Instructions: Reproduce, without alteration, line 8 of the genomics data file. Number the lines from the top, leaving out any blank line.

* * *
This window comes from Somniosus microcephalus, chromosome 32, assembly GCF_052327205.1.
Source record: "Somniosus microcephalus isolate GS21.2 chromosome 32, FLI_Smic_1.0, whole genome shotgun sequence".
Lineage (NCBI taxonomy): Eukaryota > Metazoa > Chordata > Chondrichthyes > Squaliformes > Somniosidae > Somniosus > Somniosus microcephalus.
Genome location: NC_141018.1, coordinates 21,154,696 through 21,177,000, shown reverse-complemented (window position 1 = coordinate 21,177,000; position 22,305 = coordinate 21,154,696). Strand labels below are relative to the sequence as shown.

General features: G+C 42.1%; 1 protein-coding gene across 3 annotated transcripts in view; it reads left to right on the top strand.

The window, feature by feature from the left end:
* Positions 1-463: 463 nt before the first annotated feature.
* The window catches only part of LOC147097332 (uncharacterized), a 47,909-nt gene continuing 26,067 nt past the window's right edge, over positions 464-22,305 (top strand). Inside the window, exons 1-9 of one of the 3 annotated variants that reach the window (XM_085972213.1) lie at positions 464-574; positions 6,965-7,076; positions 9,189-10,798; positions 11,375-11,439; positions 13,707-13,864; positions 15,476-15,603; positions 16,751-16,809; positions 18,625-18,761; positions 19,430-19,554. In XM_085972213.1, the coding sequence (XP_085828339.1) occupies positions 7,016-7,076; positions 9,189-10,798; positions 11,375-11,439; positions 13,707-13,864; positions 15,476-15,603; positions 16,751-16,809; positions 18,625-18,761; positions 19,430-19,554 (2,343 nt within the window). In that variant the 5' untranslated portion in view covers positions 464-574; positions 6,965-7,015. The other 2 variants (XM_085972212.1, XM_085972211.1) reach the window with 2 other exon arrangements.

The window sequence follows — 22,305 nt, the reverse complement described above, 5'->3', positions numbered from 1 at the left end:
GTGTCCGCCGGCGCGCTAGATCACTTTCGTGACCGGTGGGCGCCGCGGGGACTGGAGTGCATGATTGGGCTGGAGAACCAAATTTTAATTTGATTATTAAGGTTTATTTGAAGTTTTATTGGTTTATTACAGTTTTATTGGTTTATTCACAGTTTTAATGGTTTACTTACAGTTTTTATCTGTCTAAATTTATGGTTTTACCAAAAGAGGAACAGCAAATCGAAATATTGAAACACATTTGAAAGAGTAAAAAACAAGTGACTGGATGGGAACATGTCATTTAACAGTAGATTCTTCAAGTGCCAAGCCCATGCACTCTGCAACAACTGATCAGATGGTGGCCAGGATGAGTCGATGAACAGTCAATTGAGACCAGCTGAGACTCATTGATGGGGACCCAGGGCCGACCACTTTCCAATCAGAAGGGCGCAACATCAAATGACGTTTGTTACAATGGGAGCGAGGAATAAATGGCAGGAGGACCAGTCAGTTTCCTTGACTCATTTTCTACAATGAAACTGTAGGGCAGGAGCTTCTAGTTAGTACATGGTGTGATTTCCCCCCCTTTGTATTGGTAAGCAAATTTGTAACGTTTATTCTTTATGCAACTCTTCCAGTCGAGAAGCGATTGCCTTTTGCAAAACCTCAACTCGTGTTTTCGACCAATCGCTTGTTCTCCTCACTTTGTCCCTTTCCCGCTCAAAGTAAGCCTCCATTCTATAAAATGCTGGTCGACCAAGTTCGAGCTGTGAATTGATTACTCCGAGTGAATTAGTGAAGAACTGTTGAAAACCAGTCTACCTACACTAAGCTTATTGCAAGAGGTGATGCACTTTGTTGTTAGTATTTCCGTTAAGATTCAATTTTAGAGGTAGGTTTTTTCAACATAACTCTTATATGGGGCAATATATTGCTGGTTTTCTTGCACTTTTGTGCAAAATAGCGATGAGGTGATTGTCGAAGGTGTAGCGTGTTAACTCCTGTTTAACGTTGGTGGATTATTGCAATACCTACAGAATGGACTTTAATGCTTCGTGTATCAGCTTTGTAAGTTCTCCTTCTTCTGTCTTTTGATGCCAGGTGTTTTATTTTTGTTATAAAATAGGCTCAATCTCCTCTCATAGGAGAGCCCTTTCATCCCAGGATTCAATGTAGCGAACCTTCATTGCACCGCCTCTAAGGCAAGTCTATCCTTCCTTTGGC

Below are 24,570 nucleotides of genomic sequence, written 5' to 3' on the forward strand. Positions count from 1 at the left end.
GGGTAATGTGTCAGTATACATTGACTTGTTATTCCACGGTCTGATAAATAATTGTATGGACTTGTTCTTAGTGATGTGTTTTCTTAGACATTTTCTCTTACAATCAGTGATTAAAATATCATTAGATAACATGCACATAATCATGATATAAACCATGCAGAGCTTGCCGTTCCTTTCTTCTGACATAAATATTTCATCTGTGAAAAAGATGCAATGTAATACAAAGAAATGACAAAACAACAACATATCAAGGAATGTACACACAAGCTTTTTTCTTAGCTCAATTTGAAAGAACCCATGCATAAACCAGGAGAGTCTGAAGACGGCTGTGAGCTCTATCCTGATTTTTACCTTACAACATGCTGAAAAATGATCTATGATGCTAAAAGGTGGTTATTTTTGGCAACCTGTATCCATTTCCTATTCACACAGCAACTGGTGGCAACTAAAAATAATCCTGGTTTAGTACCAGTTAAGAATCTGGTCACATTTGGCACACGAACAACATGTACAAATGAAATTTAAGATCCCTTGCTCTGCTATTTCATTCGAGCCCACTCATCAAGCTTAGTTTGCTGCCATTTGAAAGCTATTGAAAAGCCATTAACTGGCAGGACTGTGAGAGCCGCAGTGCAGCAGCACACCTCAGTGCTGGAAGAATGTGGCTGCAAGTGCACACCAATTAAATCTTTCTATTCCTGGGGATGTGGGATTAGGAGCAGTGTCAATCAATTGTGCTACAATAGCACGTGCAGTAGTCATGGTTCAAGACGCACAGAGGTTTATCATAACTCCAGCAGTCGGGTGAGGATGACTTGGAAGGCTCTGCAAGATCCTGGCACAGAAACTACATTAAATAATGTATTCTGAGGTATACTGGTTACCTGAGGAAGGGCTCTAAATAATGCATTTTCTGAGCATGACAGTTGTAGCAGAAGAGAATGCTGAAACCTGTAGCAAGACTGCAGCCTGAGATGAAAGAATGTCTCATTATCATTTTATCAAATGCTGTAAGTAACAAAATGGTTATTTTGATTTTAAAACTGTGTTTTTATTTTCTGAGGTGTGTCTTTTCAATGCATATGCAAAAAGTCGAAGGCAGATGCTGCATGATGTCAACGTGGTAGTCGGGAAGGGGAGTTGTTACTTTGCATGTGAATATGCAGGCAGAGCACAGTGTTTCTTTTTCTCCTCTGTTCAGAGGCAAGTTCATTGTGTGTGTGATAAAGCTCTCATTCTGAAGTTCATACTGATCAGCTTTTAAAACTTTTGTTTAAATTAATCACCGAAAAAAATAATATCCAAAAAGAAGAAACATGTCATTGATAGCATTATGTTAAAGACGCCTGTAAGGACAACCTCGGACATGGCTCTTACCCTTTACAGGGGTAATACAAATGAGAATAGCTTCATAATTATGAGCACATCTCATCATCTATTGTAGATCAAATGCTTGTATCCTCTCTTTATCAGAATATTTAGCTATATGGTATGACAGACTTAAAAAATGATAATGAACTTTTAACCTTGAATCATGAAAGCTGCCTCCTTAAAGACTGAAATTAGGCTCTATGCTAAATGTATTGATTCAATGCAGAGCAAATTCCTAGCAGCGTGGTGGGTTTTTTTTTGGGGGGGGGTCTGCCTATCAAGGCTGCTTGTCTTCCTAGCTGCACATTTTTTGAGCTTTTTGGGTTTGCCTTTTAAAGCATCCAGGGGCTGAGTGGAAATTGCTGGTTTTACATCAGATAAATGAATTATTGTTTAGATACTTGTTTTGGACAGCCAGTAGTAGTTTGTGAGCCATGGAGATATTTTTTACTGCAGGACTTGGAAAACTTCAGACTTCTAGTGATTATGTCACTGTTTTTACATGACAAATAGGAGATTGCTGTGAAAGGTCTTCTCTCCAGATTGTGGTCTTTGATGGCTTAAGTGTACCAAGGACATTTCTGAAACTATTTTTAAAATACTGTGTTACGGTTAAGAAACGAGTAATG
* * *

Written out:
* The window catches only part of LOC147097332 (uncharacterized), a 47,909-nt gene continuing 26,067 nt past the window's right edge, over positions 464-22,305 (top strand). Inside the window, exons 1-9 of one of the 3 annotated variants that reach the window (XM_085972213.1) lie at positions 464-574; positions 6,965-7,076; positions 9,189-10,798; positions 11,375-11,439; positions 13,707-13,864; positions 15,476-15,603; positions 16,751-16,809; positions 18,625-18,761; positions 19,430-19,554. In XM_085972213.1, the coding sequence (XP_085828339.1) occupies positions 7,016-7,076; positions 9,189-10,798; positions 11,375-11,439; positions 13,707-13,864; positions 15,476-15,603; positions 16,751-16,809; positions 18,625-18,761; positions 19,430-19,554 (2,343 nt within the window). In that variant the 5' untranslated portion in view covers positions 464-574; positions 6,965-7,015. The other 2 variants (XM_085972212.1, XM_085972211.1) reach the window with 2 other exon arrangements.